Carlito's Way

Critics Consensus

Carlito's Way reunites De Palma and Pacino for a more wistful take on the crime epic, delivering a stylish thriller with a beating heart beneath its pyrotechnic performances and set pieces.

81%

TOMATOMETER

Total Count: 48

91%

Audience Score

User Ratings: 124,646

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Movie Info

A free man after years in prison, Carlito Brigante (Al Pacino) intends to give up his criminal ways, but it's not long before the ex-con is sucked back into the New York City underworld. Reconnecting with his dancer girlfriend, Gail (Penelope Ann Miller), Carlito gets entangled in the shady dealings of his friend Dave Kleinfeld (Sean Penn), who also serves as his lawyer. When Carlito and Kleinfeld run afoul of shifty gangster Benny Blanco (John Alberto Leguizamo), it sets them on a dangerous path.

Cast & Crew

Al Pacino
Carlito Brigante
Sean Penn
David Kleinfeld
John Leguizamo
Benny Blanco
James Rebhorn
Dist. Atty. Norwalk
Joseph Siravo
Vincent 'Vinnie' Taglialucci
Richard Foronjy
Pete Amadesso
Edwin Torres
Writer (Novel)
David Koepp
Screenwriter
Ortwin Freyermuth
Executive Producer
Louis A. Stroller
Executive Producer
Patrick Doyle
Original Music
Stephen H. Burum
Cinematographer
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News & Interviews for Carlito's Way

Critic Reviews for Carlito's Way

All Critics (48) | Top Critics (9) | Fresh (39) | Rotten (9)

  • Penn, in curled hair and wire-rims, makes a brilliant, slippery high-end shyster; his modulated hysteria is amazing. So is Brian De Palma's direction.

    March 23, 2015 | Full Review…
  • Pacino looks every inch a movie star, and De Palma provides a timely reminder of just how impoverished the Hollywood lexicon has become since the glory days of the '70s.

    June 24, 2006 | Full Review…
    Time Out
    Top Critic
  • "Carlito's Way" is best watched as lively, colorful posturing and as a fine demonstration of this director's bravura visual style.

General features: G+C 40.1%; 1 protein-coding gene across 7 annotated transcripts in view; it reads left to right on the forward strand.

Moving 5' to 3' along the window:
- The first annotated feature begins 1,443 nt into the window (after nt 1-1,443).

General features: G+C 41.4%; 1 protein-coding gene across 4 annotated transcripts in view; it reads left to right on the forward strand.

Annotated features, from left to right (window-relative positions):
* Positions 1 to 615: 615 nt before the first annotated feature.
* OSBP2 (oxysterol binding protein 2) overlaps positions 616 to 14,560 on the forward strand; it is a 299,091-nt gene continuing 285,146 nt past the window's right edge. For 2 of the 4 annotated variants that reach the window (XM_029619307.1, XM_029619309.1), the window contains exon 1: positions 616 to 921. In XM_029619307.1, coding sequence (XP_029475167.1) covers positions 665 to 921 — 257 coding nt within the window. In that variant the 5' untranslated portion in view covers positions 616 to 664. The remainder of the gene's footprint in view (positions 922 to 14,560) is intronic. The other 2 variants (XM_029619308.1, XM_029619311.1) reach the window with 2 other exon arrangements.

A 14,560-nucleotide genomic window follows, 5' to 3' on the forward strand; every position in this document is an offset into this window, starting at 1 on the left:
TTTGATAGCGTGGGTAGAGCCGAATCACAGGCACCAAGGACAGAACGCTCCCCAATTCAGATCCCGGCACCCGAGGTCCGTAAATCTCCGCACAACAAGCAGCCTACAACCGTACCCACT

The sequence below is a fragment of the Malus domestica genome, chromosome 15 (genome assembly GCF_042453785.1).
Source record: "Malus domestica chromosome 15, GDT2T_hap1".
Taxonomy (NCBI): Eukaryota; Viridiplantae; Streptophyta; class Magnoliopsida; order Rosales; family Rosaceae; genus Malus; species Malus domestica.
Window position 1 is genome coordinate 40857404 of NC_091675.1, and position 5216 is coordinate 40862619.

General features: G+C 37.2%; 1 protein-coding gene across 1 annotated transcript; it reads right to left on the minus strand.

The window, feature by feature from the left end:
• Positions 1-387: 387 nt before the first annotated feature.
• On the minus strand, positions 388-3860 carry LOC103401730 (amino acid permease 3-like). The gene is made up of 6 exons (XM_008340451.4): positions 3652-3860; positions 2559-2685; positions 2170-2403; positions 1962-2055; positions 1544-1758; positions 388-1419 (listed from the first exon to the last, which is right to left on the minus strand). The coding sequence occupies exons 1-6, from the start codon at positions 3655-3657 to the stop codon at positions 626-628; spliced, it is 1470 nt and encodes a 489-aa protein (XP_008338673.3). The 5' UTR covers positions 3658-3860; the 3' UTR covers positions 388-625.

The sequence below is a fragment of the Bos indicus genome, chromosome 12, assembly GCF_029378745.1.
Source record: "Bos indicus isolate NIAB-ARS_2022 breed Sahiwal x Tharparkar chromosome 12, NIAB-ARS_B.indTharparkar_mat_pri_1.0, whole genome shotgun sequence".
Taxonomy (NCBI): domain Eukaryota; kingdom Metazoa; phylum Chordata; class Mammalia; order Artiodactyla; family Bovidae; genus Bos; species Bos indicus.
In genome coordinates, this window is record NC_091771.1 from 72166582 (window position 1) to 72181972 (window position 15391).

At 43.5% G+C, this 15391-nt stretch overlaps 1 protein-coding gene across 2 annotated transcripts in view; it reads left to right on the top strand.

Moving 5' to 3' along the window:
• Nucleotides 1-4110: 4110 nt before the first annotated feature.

May 20, 2003 | Rating: 3/5
  • Quote not available.

    May 12, 2001 | Rating: 1/4
  • Quote not available.

    January 1, 2000 | Rating: 2/4 | Full Review…
  • Pacino has his moments but for the most part he's surprisingly underwhelming. He's a great actor but even I can do a better Puerto Rican accent.

    January 1, 2000 | Full Review…

Audience Reviews for Carlito's Way

  • May 27, 2016
    I can't believe it took me until just recently to see this film. Absolutely brilliant performances from all of the main character actors (Pacino, Penn, and Miller). Great adapted screenplay from David Koepp (which should be expected as he rarely misses). You root and root for Pacino's character to maintain the straight and narrow after being released from prison only to see him dragged further and further back to a life of crime. Definitely see this film.
    Patrick W Super Reviewer
  • Mar 22, 2015
    De Palma's electric set pieces are peppered throughout a faltered narrative, but Pacino and Penn hold it all together exceptionally well.
    Kase V Super Reviewer
  • Mar 21, 2014
    To clarify in one sentence - it's Scarface with emotion: A character study into a man who wishes to be better than he knows he is. Although it emphasizes Pacino and Penn's charisma, as well as DePalma's elegant visual perception, the plot - leading up to the sensational climax - is frail, with drained morals and an unrealized sense of melodrama. However, it is still worth a watch, as what is probably Brian DePalma's last great work.
    Bryce I Super Reviewer
  • Dec 01, 2013